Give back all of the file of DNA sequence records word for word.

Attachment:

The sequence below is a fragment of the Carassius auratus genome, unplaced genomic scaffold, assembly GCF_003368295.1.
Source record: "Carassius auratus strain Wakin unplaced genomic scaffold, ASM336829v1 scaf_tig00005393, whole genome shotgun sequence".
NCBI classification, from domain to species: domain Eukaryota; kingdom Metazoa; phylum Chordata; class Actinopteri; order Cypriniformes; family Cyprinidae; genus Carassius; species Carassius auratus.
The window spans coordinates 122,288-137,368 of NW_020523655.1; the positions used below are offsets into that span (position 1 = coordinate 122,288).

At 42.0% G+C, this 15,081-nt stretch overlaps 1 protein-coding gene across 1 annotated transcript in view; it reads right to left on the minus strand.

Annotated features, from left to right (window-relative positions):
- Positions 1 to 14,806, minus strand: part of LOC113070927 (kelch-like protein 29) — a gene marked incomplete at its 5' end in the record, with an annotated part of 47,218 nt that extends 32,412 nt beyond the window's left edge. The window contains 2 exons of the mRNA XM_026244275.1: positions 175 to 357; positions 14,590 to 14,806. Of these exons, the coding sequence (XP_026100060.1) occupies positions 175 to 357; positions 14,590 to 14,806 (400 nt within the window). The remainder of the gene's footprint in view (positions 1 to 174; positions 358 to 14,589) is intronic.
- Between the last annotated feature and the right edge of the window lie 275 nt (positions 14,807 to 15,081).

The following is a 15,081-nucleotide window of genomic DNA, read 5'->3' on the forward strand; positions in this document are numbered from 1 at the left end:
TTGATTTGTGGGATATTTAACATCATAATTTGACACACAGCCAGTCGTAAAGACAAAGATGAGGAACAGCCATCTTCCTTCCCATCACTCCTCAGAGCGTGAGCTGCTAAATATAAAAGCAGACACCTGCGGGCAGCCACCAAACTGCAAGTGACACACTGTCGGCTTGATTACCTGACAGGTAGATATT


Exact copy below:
The sequence below is a fragment of the Carassius auratus genome, unplaced genomic scaffold, assembly GCF_003368295.1.
Source record: "Carassius auratus strain Wakin unplaced genomic scaffold, ASM336829v1 scaf_tig00005393, whole genome shotgun sequence".
NCBI classification, from domain to species: domain Eukaryota; kingdom Metazoa; phylum Chordata; class Actinopteri; order Cypriniformes; family Cyprinidae; genus Carassius; species Carassius auratus.
The window spans coordinates 122,288-137,368 of NW_020523655.1; the positions used below are offsets into that span (position 1 = coordinate 122,288).

At 42.0% G+C, this 15,081-nt stretch overlaps 1 protein-coding gene across 1 annotated transcript in view; it reads right to left on the minus strand.

Annotated features, from left to right (window-relative positions):
- Positions 1 to 14,806, minus strand: part of LOC113070927 (kelch-like protein 29) — a gene marked incomplete at its 5' end in the record, with an annotated part of 47,218 nt that extends 32,412 nt beyond the window's left edge. The window contains 2 exons of the mRNA XM_026244275.1: positions 175 to 357; positions 14,590 to 14,806. Of these exons, the coding sequence (XP_026100060.1) occupies positions 175 to 357; positions 14,590 to 14,806 (400 nt within the window). The remainder of the gene's footprint in view (positions 1 to 174; positions 358 to 14,589) is intronic.
- Between the last annotated feature and the right edge of the window lie 275 nt (positions 14,807 to 15,081).

The following is a 15,081-nucleotide window of genomic DNA, read 5'->3' on the forward strand; positions in this document are numbered from 1 at the left end:
TTGATTTGTGGGATATTTAACATCATAATTTGACACACAGCCAGTCGTAAAGACAAAGATGAGGAACAGCCATCTTCCTTCCCATCACTCCTCAGAGCGTGAGCTGCTAAATATAAAAGCAGACACCTGCGGGCAGCCACCAAACTGCAAGTGACACACTGTCGGCTTGATTACCTGACAGGTAGATATT